Is spelling important to help you read?


There is a current tendency to treat spelling as not very important in the overall scheme of learning to read and write effectively. A common urban myth still circulating on the Internet provides a paragraph of jumbled words. This then goes on to suggest that we can all still read the pragraph despite the misspellings of most words! Susan Jones in a paper on Spelling City raises this, and points out that fluent readers are the ones able to read this text. She goes on to discuss in some detail the value of being able to spell as an aid to reading effectively.

Yes spelling is important!

Learning the spellings of common words, so that they are as well known to you as your times tables should be in maths, will help you read faster and more effectively. Most people who read slowly find it harder to understand what they read, and also often find reading boring.

One of the ways to improve your reading and your spelling is to be sure you have learned what are called the “sight words”. There are around 200 of these and they make up 50 to 70 percent of any general text that you are likely to read (or write). So you can see that if you learn their spellings and meanings it will make you a much more effective reader and writer.

Becoming a good “speller”

The main problem in becoming a good speller is that spelling isn’t easy – you need to work at it to become good! Just as, if you play sport you have to work at the building blocks for example practising/staying fit and learning the rules. However much natural talent you have in sport it is no use to you unless you practise/stay fit and know the rules of the game – the same is true of spelling. There are rules, but of course as you probably already know, all English spelling “rules” have words which “break the rule”.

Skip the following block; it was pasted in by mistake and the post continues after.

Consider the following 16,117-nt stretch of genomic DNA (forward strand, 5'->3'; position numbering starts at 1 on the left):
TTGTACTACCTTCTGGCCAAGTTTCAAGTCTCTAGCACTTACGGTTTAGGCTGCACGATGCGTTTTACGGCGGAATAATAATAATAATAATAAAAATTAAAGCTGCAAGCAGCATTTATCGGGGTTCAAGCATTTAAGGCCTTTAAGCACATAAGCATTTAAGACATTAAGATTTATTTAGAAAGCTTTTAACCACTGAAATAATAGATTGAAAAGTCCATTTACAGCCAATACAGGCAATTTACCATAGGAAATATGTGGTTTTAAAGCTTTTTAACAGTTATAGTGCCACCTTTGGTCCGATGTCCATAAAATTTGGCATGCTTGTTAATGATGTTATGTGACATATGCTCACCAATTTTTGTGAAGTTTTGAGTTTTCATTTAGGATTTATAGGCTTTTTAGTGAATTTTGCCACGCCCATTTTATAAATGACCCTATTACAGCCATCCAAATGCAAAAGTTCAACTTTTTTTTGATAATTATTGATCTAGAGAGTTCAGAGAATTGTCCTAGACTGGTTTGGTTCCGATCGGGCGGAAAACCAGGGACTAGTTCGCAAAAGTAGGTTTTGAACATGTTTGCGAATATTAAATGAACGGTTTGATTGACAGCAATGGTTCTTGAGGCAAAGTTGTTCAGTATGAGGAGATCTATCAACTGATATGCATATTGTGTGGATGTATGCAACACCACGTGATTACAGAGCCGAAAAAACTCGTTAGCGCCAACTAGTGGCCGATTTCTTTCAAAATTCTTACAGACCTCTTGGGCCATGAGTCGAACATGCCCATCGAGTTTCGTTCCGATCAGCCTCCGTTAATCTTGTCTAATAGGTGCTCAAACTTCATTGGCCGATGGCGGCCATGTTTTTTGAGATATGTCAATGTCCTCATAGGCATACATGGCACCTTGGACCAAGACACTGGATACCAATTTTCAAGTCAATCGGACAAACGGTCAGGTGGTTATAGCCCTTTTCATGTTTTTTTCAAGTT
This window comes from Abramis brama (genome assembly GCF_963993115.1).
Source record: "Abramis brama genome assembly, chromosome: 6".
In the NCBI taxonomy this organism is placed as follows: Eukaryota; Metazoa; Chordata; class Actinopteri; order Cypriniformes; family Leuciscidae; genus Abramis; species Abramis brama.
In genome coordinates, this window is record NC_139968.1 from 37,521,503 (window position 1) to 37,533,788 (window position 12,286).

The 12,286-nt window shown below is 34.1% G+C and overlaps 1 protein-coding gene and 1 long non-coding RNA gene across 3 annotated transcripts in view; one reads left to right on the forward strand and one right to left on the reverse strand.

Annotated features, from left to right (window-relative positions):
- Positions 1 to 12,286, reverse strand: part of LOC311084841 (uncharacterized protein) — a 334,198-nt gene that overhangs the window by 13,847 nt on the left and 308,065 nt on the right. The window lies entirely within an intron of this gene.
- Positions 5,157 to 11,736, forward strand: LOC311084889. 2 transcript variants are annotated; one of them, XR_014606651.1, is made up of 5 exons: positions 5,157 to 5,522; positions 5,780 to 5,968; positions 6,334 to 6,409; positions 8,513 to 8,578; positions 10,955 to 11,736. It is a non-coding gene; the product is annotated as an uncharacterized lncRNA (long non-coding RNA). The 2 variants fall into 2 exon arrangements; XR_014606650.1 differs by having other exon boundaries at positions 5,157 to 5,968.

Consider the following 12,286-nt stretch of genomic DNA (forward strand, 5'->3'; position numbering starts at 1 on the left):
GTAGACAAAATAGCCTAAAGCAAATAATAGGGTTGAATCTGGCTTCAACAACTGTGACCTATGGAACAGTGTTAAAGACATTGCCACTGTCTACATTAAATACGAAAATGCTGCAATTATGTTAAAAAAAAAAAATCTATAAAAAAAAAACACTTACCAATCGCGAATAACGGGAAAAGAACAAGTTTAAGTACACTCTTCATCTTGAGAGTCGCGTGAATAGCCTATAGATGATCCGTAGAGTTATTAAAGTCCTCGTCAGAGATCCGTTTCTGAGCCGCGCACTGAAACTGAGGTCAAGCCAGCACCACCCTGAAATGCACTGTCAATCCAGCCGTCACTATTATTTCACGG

So the bottom line is that you have to work at spelling – find some strategies that work for you and help you to learn the spellings of particular words. This is especially important for “sight words” and those words that sound the same but have different meanings.

Edublogs webinar overview – Characteristics of 2E students – Part 1


This recent recorded session was Part 1 of another of Jo Freitag’s (@jofrei) excellent sessions about aspects of working with 2E learners. For those of you as bemused by the term as I was when I first encountered it, this is “shorthand” for “Twice Exceptional” and refers to learners who have a disability/disorder and are also identified as gifted in one or more areas.